Active Surveillance of Birth Defects Among US Department of Defense Beneficiaries: A Feasibility Study
Interim rept. 1 Jan 1997-30 Jun 1998
NAVAL HEALTH RESEARCH CENTER SAN DIEGO CA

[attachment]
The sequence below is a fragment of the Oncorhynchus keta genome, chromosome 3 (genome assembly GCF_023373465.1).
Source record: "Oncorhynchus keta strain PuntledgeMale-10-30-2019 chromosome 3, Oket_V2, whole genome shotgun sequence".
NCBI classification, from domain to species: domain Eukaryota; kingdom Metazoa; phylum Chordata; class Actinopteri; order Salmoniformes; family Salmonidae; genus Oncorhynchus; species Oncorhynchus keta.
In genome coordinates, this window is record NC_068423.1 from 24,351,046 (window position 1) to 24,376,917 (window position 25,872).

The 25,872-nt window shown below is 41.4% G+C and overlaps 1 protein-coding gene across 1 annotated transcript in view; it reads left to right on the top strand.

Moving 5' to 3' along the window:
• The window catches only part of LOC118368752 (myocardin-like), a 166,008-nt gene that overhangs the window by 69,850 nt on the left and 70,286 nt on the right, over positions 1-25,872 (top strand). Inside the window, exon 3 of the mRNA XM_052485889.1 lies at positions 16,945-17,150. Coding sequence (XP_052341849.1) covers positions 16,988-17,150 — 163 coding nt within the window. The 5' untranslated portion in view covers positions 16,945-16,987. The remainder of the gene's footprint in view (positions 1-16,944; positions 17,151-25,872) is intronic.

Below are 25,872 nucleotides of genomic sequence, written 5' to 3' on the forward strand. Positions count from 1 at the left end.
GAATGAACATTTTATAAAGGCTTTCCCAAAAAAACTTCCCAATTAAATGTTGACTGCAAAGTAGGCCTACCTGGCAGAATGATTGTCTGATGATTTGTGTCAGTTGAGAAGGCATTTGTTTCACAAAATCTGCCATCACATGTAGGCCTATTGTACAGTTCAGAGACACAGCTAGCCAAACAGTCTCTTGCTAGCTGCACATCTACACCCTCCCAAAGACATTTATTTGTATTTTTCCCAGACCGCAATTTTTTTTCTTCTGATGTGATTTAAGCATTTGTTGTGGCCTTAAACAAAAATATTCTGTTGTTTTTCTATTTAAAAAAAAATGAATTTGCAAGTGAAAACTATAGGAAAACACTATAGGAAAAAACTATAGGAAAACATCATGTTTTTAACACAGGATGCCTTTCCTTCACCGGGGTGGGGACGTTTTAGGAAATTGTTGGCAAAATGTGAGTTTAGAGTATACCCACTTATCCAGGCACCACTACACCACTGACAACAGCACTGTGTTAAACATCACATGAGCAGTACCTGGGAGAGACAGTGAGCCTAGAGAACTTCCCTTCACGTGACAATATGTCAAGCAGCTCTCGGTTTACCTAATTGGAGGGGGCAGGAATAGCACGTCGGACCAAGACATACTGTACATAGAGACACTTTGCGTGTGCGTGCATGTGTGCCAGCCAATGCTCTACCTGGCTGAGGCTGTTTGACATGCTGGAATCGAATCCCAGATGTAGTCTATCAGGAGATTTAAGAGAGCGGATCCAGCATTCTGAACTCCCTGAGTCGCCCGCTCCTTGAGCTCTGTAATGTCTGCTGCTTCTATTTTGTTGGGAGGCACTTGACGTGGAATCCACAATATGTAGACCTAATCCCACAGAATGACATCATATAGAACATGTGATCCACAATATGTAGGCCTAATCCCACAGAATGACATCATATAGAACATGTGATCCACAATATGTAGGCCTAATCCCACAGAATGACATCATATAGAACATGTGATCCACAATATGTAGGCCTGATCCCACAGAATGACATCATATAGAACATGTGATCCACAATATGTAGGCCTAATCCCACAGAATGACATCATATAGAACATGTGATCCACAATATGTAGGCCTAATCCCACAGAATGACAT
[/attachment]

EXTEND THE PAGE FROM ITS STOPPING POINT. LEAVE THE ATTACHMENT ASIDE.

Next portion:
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Following the Vietnam War concern regarding the association of military exposures and birth defects has grown. The possibility of such associations remains a source of unease. In order to determine if such an association exists, birth defects surveillance among military families must be conducted. This project compared health record abstraction active surveillance with screening of Department of Defense electronic medical data passive surveillance to detect birth defects among San Diego County military families during the period January 1, 1997 through June 30, 1998. A total of 171 of 5351 infants 3.2 were identified as having a major defect, consistent with national civilian rates. There was approximately 80 concurrence between passive and active surveillance birth defect data, suggesting that use of a hybrid system of electronic data, supplemented with active surveillance in a specific region, is a feasible and cost-effective surveillance program for the geographically dispersed military population.
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